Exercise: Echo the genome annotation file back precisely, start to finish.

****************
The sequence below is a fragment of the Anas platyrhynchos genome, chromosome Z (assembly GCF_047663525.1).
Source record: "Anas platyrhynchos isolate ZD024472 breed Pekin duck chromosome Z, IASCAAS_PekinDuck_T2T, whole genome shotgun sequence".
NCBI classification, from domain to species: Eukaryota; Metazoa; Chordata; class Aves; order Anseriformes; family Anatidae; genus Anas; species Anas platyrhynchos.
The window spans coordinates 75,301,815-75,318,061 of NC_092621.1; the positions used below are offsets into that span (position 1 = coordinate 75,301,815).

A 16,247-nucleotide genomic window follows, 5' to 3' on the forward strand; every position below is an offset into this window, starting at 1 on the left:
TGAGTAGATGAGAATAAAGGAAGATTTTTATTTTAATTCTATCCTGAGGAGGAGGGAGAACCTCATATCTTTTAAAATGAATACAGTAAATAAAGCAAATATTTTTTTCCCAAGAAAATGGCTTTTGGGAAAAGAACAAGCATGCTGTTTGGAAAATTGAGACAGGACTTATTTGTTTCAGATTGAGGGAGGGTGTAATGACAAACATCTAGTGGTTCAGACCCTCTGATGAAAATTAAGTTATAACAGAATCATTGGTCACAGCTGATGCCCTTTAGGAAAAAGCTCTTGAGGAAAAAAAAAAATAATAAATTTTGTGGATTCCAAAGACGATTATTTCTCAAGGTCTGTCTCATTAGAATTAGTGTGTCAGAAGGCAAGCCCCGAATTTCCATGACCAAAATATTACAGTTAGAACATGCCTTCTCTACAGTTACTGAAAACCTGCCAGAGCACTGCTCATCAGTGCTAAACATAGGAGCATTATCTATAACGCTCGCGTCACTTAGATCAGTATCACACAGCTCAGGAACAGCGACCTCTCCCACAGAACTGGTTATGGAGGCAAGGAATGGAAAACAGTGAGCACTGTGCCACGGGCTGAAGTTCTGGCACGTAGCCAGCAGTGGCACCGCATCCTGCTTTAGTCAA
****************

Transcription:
The sequence below is a fragment of the Anas platyrhynchos genome, chromosome Z (assembly GCF_047663525.1).
Source record: "Anas platyrhynchos isolate ZD024472 breed Pekin duck chromosome Z, IASCAAS_PekinDuck_T2T, whole genome shotgun sequence".
NCBI classification, from domain to species: Eukaryota; Metazoa; Chordata; class Aves; order Anseriformes; family Anatidae; genus Anas; species Anas platyrhynchos.
The window spans coordinates 75,301,815-75,318,061 of NC_092621.1; the positions used below are offsets into that span (position 1 = coordinate 75,301,815).

A 16,247-nucleotide genomic window follows, 5' to 3' on the forward strand; every position below is an offset into this window, starting at 1 on the left:
TGAGTAGATGAGAATAAAGGAAGATTTTTATTTTAATTCTATCCTGAGGAGGAGGGAGAACCTCATATCTTTTAAAATGAATACAGTAAATAAAGCAAATATTTTTTTCCCAAGAAAATGGCTTTTGGGAAAAGAACAAGCATGCTGTTTGGAAAATTGAGACAGGACTTATTTGTTTCAGATTGAGGGAGGGTGTAATGACAAACATCTAGTGGTTCAGACCCTCTGATGAAAATTAAGTTATAACAGAATCATTGGTCACAGCTGATGCCCTTTAGGAAAAAGCTCTTGAGGAAAAAAAAAAATAATAAATTTTGTGGATTCCAAAGACGATTATTTCTCAAGGTCTGTCTCATTAGAATTAGTGTGTCAGAAGGCAAGCCCCGAATTTCCATGACCAAAATATTACAGTTAGAACATGCCTTCTCTACAGTTACTGAAAACCTGCCAGAGCACTGCTCATCAGTGCTAAACATAGGAGCATTATCTATAACGCTCGCGTCACTTAGATCAGTATCACACAGCTCAGGAACAGCGACCTCTCCCACAGAACTGGTTATGGAGGCAAGGAATGGAAAACAGTGAGCACTGTGCCACGGGCTGAAGTTCTGGCACGTAGCCAGCAGTGGCACCGCATCCTGCTTTAGTCAA